http://www.pbs.org/wgbh/pages/frontl...ipts/1202.html

    I'm not a medical expert, and don't pretend to play one here. I did go
    look at some of the movies on the "terrisfight" website. But so far as
    I can tell, people looking at those movies can see what they want. Is
    Mrs Schiavo looking at a shiny balloon proof she's conscious? Or is it
    just an orienting reflex? I don't pretend to know. If she was playing
    chess, or something, that would obviously settle it. But it disturbs me
    a lot that the clips on the website are no *better* than Koko's supposed
    conversations, or the facilitated communication examples. Many people
    taken in by FC were highly-trained experts, many with earned graduate
    degrees in the field, and familiar with principles of double-blind
    studies and scientific method. And still, they saw what they wanted to
    see. No family member, and noone strongly committed to anti-euthanasia,
    can even hope to be more objective than the experts who were so totally
    self-deceived about FC. But do you hear them speaking with the
    awareness that their own rationality may be in question? No: they admit
    no doubt at all.

    *

    For a while, I worked in a hospital, helping run and program positron
    emission tomography machines. (No matter what you saw on Star Trek,
    antimatter isn't that dangerous as long as you only have a tiny little
    bit of it.)

    Modern hospitals go through money like you wouldn't believe, and I do
    not mean that they waste it. Every needle is used once and discarded.
    Same with rubber gloves. Biological waste has to be carefully monitored
    and destroyed. Nuclear waste has to be carefully monitored, tracked,
    stored, and handled. Combination waste (blood from a patient injected
    with a radioisotope) can't be entered into either waste stream; the
    biological material has to be neutralized first. The PET scanner I was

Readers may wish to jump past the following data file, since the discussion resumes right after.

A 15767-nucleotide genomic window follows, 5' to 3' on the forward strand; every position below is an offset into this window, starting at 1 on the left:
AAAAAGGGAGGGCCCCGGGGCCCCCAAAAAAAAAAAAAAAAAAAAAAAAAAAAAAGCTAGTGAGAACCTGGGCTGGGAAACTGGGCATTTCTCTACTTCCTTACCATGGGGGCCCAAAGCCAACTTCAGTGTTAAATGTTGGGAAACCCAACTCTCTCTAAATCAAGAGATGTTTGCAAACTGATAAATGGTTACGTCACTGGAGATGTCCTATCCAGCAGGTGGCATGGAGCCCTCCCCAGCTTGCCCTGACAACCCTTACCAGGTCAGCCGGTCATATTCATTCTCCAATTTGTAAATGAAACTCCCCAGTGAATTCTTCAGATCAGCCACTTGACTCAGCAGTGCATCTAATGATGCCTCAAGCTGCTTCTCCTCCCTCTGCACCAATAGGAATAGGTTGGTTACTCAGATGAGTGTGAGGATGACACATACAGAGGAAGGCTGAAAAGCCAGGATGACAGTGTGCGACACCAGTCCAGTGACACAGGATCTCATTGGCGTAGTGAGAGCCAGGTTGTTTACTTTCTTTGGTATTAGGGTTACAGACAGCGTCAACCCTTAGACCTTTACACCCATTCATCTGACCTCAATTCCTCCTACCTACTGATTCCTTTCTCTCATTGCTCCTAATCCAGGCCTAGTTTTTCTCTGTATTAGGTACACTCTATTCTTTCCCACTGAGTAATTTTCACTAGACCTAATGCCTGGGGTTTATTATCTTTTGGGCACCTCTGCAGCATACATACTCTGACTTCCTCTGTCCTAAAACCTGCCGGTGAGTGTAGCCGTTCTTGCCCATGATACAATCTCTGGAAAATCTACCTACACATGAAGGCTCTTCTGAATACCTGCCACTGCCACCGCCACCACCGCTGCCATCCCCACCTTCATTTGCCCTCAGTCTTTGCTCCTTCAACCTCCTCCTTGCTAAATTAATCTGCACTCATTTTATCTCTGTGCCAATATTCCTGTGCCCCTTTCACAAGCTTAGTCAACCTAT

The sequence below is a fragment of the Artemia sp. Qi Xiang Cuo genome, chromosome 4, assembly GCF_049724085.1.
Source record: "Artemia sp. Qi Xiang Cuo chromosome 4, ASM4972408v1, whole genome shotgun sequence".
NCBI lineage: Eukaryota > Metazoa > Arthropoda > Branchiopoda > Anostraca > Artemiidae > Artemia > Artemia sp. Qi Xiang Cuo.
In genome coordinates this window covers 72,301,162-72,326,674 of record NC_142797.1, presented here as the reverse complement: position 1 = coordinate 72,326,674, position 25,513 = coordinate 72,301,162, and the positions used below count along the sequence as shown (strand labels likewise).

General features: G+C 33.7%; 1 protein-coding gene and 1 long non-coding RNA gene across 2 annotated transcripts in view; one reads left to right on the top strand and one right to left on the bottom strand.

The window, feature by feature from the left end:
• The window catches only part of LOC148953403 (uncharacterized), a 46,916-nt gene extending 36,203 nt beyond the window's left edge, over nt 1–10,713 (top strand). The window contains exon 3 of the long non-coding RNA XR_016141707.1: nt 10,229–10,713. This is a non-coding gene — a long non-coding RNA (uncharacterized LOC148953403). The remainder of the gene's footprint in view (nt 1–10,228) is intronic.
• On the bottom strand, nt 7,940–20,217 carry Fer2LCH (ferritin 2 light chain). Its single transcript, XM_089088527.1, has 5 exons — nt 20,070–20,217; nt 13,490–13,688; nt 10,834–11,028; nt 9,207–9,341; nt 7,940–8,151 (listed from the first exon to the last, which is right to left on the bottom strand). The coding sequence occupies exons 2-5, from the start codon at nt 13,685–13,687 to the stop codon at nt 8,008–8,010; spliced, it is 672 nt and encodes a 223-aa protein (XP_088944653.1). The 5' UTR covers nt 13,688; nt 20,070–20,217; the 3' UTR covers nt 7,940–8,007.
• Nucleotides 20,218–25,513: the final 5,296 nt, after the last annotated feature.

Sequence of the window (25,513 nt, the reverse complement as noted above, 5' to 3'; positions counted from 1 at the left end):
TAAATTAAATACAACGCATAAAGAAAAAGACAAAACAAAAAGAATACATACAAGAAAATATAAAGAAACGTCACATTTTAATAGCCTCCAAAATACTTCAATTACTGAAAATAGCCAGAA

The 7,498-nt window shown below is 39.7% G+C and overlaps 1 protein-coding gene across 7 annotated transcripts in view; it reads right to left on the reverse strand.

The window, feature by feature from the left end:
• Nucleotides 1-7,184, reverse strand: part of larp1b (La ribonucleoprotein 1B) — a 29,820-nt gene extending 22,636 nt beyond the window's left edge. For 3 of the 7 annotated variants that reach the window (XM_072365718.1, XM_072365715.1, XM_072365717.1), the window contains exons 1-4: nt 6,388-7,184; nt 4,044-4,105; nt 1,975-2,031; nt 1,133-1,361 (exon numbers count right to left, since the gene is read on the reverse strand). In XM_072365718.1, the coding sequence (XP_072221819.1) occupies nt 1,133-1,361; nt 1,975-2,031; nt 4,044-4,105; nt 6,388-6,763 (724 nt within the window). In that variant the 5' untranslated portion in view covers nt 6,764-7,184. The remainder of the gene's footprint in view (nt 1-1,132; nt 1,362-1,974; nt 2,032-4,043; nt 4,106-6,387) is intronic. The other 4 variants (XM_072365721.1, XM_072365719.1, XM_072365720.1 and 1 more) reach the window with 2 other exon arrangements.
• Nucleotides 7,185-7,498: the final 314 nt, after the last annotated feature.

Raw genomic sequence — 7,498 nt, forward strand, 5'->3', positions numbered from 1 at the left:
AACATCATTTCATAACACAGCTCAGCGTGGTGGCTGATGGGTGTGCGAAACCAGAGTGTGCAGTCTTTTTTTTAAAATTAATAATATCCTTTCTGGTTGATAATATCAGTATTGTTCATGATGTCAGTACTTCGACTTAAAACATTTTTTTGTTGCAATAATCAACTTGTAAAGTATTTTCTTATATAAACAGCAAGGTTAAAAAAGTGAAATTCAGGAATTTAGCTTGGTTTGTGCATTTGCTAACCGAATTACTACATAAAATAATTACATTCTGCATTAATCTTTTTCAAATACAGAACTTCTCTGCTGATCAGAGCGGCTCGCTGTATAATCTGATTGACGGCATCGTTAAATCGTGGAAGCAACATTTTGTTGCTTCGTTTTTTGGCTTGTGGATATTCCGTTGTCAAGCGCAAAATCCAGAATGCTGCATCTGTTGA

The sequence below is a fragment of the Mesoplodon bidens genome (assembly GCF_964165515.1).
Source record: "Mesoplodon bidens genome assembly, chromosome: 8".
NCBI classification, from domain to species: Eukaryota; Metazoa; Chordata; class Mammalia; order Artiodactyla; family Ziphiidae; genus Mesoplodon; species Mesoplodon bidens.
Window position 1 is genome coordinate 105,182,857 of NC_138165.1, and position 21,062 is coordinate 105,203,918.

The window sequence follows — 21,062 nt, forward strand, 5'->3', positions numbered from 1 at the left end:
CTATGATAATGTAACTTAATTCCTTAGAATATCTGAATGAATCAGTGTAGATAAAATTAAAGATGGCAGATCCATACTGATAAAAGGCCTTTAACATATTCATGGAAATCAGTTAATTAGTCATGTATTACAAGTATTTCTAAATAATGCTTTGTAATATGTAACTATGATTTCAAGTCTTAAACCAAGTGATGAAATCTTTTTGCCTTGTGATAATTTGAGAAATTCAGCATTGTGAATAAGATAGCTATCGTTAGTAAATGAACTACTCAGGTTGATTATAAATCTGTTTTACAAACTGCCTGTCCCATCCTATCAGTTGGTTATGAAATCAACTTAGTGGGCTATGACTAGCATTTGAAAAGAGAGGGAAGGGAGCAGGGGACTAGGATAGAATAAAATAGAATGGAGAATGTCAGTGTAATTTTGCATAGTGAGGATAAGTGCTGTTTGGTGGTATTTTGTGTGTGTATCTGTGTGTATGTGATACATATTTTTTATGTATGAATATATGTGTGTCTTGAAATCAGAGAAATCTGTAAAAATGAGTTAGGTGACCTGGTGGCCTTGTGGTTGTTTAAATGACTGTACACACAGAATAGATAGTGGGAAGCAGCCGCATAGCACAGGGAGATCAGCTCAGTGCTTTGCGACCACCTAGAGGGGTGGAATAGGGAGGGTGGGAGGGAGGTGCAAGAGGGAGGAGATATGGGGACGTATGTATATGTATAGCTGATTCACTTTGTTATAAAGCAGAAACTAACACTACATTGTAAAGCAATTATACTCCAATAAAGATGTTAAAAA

responsible for used immense amounts of electricity, and required a
    full-time employee (an engineer at a high pay grade) to ensure it was
    adjusted and operating properly.

    The thought that somebody would expend such huge amounts of money on me,
    for over 10 years, when I'm in a persistent vegetative state, makes me
    sick. Spend that money on some kid who doesn't have health insurance,
    someone who is actually alive and aware and functional. Yes, my life
    has value -- but it doesn't have *infinite* value even when I'm healthy
    and aware. It's value against other lives, when there's good reason to
    believe that I'm brain dead, is much much lower.

    *

    And yes, I suspect that if it were my child, I would probably no more
    rational on this point than anyone else. I would be flipping out, no
    question about it.

    Imperfect though they may be, we have courts to decide these things when
    family members can't agree. So far as I know, every court which has
    heard this case has concluded that (a) Terri Schiavo is dead in all but
    body, and (b) the feeding tube should be removed. This was appealed up
    to the Florida Supreme Court, which upheld the original decision. In
    the end, the Florida legislature passed a special law giving the
    governor special powers to override the court's decision.

    Quoting from a court decision I found on the family website:

    From our review of the videotapes of Mrs. Schiavo, despite the
    irrefutable evidence that her cerebral cortex has sustained the
    most severe of irreparable injuries, we understand why a parent
    who had raised and nurtured a child from conception would hold
    out hope that some level of cognitive function remained. If
    Mrs. Schiavo were our own daughter, we could not but hold to
    such a faith.

    [...] It is the trial judge's duty not to make the decision